"Future Combat Systems (FCS) will transform the U.S. Army's Current Force to a more lethal, agile Future Force to achieve battlespace dominance. The F2C2 video game demonstrates the FCS wireless network-centric operating system that seamlessly links advanced communications and networking systems with soldiers, platforms, weapons, and sensors."
http://www.army.mil/fcs/f2c2/overview.html

The network-centric approach suggests that each node in the net is of equal strategic importance and that one can input data that matters and have a positive outcome. All nodes, all players are equally important.

Mainly, though, only "players" on the ground die. The game conveniently glosses over that. It's much better to be "God" in the command post.

As an educational tool, I think it has enormous merit, particularly in the strategic planning and analysis phase. It does the following:

1. increases literacy by encouraging players to read the encyclopedia
2. develops land-navigation skills (map-reading, calculating distances, etc) are developed
3. initiates learners in the basic use of computers to do "command" functions (move equipment, fire weapons)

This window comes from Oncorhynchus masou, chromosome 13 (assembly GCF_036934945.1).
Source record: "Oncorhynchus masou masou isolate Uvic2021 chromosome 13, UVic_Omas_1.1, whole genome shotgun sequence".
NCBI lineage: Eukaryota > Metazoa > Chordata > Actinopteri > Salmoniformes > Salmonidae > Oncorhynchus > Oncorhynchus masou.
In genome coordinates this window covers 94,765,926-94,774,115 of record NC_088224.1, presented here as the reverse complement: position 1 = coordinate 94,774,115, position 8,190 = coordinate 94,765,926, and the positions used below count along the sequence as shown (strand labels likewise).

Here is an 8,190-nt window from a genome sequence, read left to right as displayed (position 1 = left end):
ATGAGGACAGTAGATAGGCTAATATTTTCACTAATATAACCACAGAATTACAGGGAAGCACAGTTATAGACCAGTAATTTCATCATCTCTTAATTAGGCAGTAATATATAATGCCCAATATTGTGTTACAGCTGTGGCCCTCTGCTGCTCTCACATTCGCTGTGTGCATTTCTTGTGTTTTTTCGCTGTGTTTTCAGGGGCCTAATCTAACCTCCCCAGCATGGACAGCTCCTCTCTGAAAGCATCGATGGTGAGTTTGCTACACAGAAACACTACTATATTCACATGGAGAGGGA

4. enhances one's ability to read and interpret multiple sources of information and intelligence
5. provides an after-action review which allows individuals to develop meta-cognitive skills and develop "lessons learned" abilities.


Seeing is believing. The satellites are always correctly calibrated in F2C2's sim battlespace.

The game helps explain the "every soldier a sensor" concept and it allows individuals to become "smart" in terms of sensing, encoding, and interpreting data in order to make decisions. Like all sim games, one gets to see the outcomes of one's actions right away.